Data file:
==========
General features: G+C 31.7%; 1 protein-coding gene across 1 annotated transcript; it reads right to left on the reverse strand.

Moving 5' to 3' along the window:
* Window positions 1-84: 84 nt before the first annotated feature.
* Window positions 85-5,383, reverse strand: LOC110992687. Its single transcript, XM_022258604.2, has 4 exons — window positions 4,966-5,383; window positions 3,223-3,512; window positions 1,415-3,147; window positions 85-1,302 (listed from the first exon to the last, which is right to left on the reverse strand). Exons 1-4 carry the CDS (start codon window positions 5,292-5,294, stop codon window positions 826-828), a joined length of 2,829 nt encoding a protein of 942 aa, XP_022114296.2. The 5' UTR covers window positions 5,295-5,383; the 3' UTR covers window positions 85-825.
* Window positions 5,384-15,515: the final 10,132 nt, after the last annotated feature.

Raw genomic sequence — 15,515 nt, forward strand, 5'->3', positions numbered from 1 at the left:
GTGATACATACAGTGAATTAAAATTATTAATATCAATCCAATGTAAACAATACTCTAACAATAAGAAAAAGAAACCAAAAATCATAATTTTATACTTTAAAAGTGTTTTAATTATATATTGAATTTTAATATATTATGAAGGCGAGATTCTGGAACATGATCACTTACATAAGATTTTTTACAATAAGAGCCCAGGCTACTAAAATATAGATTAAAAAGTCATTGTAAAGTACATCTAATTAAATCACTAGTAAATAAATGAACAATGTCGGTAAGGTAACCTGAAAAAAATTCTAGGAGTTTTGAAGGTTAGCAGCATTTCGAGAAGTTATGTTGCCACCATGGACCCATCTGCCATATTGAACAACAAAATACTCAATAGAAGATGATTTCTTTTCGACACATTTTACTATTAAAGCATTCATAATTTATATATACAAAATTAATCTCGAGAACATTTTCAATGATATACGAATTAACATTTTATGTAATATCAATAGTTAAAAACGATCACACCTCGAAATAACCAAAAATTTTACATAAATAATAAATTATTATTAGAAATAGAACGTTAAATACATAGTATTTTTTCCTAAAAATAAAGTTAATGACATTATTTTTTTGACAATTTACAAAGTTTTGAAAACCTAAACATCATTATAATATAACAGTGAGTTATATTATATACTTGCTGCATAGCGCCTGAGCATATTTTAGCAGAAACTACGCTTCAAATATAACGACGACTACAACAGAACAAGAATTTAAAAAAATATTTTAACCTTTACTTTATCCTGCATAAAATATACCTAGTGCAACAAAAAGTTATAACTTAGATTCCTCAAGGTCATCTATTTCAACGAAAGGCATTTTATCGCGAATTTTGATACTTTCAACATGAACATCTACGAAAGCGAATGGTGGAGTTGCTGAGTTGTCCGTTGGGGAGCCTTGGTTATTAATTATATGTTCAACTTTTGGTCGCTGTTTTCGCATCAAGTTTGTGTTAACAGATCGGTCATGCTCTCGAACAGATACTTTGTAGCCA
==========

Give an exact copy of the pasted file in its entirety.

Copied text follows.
General features: G+C 31.7%; 1 protein-coding gene across 1 annotated transcript; it reads right to left on the reverse strand.

Moving 5' to 3' along the window:
* Window positions 1-84: 84 nt before the first annotated feature.
* Window positions 85-5,383, reverse strand: LOC110992687. Its single transcript, XM_022258604.2, has 4 exons — window positions 4,966-5,383; window positions 3,223-3,512; window positions 1,415-3,147; window positions 85-1,302 (listed from the first exon to the last, which is right to left on the reverse strand). Exons 1-4 carry the CDS (start codon window positions 5,292-5,294, stop codon window positions 826-828), a joined length of 2,829 nt encoding a protein of 942 aa, XP_022114296.2. The 5' UTR covers window positions 5,295-5,383; the 3' UTR covers window positions 85-825.
* Window positions 5,384-15,515: the final 10,132 nt, after the last annotated feature.

Raw genomic sequence — 15,515 nt, forward strand, 5'->3', positions numbered from 1 at the left:
GTGATACATACAGTGAATTAAAATTATTAATATCAATCCAATGTAAACAATACTCTAACAATAAGAAAAAGAAACCAAAAATCATAATTTTATACTTTAAAAGTGTTTTAATTATATATTGAATTTTAATATATTATGAAGGCGAGATTCTGGAACATGATCACTTACATAAGATTTTTTACAATAAGAGCCCAGGCTACTAAAATATAGATTAAAAAGTCATTGTAAAGTACATCTAATTAAATCACTAGTAAATAAATGAACAATGTCGGTAAGGTAACCTGAAAAAAATTCTAGGAGTTTTGAAGGTTAGCAGCATTTCGAGAAGTTATGTTGCCACCATGGACCCATCTGCCATATTGAACAACAAAATACTCAATAGAAGATGATTTCTTTTCGACACATTTTACTATTAAAGCATTCATAATTTATATATACAAAATTAATCTCGAGAACATTTTCAATGATATACGAATTAACATTTTATGTAATATCAATAGTTAAAAACGATCACACCTCGAAATAACCAAAAATTTTACATAAATAATAAATTATTATTAGAAATAGAACGTTAAATACATAGTATTTTTTCCTAAAAATAAAGTTAATGACATTATTTTTTTGACAATTTACAAAGTTTTGAAAACCTAAACATCATTATAATATAACAGTGAGTTATATTATATACTTGCTGCATAGCGCCTGAGCATATTTTAGCAGAAACTACGCTTCAAATATAACGACGACTACAACAGAACAAGAATTTAAAAAAATATTTTAACCTTTACTTTATCCTGCATAAAATATACCTAGTGCAACAAAAAGTTATAACTTAGATTCCTCAAGGTCATCTATTTCAACGAAAGGCATTTTATCGCGAATTTTGATACTTTCAACATGAACATCTACGAAAGCGAATGGTGGAGTTGCTGAGTTGTCCGTTGGGGAGCCTTGGTTATTAATTATATGTTCAACTTTTGGTCGCTGTTTTCGCATCAAGTTTGTGTTAACAGATCGGTCATGCTCTCGAACAGATACTTTGTAGCCA